Housing market “stabilising”, just ignore transaction volumes

In RP Data’s April update on the Australian housing market, it believes the market is stabilising on the back of interest rate cuts late last year. You can watch the full update here.

The update features a graph showing Monthly Transaction Volumes and gives the following commentary, “Our estimate of transaction volumes have been updated to January, however with the seasonally slowdown in market conditions over both January and December, it’s difficult to gauge how market demand has changed this year.”

While RD Data is correct in suggesting the months of December and January are historically slow due to Christmas, it is interesting to note January 2012 transaction volumes are down significantly from January 2011. It will be interesting to watch this space to see what volumes do in the coming months. RP data said leading up to December it was clear buyer activity had stabilised, and “we would expect the number of sales to increase on the back of lower interest rates.”

The Housing Industry Association (HIA) and RP Data yesterday jointly released its April update to the HIA-RP Data Residential Land Report. Over the year to December 2011, the number of residential land transactions have fallen 27 percent, and according to the report has hit a fresh low. HIA Chief Economist, Harley Dale was quoted in the report saying “The volume of residential land sales has been below the previous trough set during the GFC for five consecutive quarters now.”

“Over the five quarters to December last year land sales ran at a volume 40 per cent lower than their long term average.”

Tim Lawless added his belief that the vacant land market conditions are the weakest in more than decade.

Switching back to the RP Data’s April update, Tim Lawless flicks up the following chart on Housing Finance Commitments, but I fail to hear any mention on it in his commentary.

It is the same graph we presented in our last post and shows mortgage approvals are at levels similar to the mid 1990’s. As the majority of buyers need to get a loan for their property purchases, the downwards trend correlates with transactions.

The expansion of credit contributed to stellar house price growth throughout much of the last decade and quickly ground to a halt during the GFC as consumers became more debt and risk adverse. The peak in January 2010 was due to Rudd’s First Home Buyers’ Boost, a short-term stimulus according to Treasury that was designed to encourage people who had already been saving for a home to bring forward their purchase and prevent the collapse of the housing market.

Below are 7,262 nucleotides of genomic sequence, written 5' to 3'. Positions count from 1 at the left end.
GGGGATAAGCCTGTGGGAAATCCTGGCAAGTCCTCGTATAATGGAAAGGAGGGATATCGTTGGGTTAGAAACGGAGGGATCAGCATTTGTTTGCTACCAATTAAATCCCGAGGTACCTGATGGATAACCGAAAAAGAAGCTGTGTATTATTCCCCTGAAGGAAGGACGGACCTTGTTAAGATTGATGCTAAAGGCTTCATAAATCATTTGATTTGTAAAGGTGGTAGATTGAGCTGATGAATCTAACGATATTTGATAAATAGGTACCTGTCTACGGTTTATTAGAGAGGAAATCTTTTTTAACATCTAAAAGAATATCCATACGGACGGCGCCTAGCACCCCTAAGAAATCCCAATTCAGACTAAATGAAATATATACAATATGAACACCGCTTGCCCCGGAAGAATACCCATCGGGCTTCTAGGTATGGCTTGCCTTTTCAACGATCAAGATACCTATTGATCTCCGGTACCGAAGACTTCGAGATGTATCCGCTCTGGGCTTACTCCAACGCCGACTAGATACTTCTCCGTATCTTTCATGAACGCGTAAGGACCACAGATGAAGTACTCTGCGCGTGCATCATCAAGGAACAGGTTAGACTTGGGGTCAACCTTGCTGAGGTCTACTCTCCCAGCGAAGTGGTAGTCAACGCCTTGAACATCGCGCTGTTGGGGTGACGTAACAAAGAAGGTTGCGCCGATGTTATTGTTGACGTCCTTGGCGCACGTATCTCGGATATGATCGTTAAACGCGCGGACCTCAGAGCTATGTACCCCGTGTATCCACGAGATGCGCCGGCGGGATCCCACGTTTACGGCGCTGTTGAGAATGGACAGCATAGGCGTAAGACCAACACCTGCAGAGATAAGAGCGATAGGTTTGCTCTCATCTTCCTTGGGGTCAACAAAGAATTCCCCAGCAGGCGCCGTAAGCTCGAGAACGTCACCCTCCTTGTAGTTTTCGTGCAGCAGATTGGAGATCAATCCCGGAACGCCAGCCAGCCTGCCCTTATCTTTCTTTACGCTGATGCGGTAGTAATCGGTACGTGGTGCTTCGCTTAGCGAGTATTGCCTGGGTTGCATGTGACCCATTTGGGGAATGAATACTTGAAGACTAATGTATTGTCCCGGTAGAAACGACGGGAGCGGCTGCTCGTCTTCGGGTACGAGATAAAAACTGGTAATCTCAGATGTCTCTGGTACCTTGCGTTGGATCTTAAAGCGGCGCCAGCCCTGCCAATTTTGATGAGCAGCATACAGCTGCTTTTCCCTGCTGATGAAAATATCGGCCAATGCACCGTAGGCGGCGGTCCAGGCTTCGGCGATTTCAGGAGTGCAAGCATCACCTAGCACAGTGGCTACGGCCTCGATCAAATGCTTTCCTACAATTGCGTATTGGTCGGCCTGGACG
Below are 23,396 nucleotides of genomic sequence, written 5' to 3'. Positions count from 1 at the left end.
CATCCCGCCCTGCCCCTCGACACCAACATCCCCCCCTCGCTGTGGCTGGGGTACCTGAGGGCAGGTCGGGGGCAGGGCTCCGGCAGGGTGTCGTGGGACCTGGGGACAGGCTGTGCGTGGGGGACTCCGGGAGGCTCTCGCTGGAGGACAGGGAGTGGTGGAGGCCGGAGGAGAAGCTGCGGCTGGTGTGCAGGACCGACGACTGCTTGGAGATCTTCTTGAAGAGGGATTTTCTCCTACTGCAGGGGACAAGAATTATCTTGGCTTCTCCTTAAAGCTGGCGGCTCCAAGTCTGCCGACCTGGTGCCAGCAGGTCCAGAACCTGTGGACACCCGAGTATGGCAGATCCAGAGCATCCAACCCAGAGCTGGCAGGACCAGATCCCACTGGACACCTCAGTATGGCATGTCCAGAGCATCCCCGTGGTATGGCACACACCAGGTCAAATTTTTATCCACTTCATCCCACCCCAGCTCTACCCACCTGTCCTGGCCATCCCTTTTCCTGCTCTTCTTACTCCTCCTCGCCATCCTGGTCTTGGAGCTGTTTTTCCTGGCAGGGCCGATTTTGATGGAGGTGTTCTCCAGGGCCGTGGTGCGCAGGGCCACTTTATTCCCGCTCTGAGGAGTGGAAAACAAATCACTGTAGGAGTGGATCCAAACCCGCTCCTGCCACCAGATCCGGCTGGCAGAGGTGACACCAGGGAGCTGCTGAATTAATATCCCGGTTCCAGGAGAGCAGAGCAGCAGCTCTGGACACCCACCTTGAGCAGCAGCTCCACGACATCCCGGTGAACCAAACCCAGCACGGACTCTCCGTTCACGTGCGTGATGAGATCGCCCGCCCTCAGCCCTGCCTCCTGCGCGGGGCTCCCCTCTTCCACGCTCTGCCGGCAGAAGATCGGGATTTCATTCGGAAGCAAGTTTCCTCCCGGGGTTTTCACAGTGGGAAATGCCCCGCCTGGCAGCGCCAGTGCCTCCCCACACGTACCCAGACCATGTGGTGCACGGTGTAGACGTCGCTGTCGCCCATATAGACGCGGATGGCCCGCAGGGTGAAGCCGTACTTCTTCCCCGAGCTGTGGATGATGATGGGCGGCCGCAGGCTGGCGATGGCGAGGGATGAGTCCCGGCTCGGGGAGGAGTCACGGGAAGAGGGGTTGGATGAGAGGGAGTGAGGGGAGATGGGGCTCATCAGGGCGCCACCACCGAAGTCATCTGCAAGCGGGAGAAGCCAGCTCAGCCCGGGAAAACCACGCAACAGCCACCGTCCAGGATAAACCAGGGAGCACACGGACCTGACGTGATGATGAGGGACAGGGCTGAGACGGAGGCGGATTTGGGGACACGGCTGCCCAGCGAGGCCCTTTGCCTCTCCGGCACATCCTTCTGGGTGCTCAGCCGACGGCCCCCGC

This federal stimulus ended in December 2009. Some state based stamp duty exemptions ended in December last year. House prices have been falling for over a year and it’s hard to see any driver outside of more stimulus or potentially a significant cut in lending rates that would contribute to a recovery. Near zero interest rates in many other countries have failed to halt the decline in house prices as the burden of high household debt scars potential borrowers.

Based on data from housing corrections in other countries, falling transaction volumes is the canary in a coal mine and leads a decline in prices.

» Australian Housing Market Update – April 2012 – RP Data, 12th April 2012.
» Vacant land market weakest in more than a decade – RP research blog, 20th April 2012.


  1. It is a big drop in sales. With the NSW first home plus scheme finishing in the biggest property market in this country, I would have expected a small fall, but not this much. The first home plus scheme was only for first time buyers and not everyone.

    How many times do you count the word stabilising in Lawless’s video?

  2. At best ‘stabilising down trend’ I guess. January 2012 looks particularly horrible. Funny how the number of companies going into administration are at records 1500 per month around the same time. Looks like the shit is hitting the fan.

    The game is up for the property speculators. Good luck selling into this weak market. Wealth destruction on a grand scale. Negative cashflow investors will be pissed off with no Capital Gains on the horizon.

    But, volumes will increase again when the value of the asset is reflected. It would seem the level of private debt is what is holding up prices at present. Where have all the greater fools gone? Are they in?

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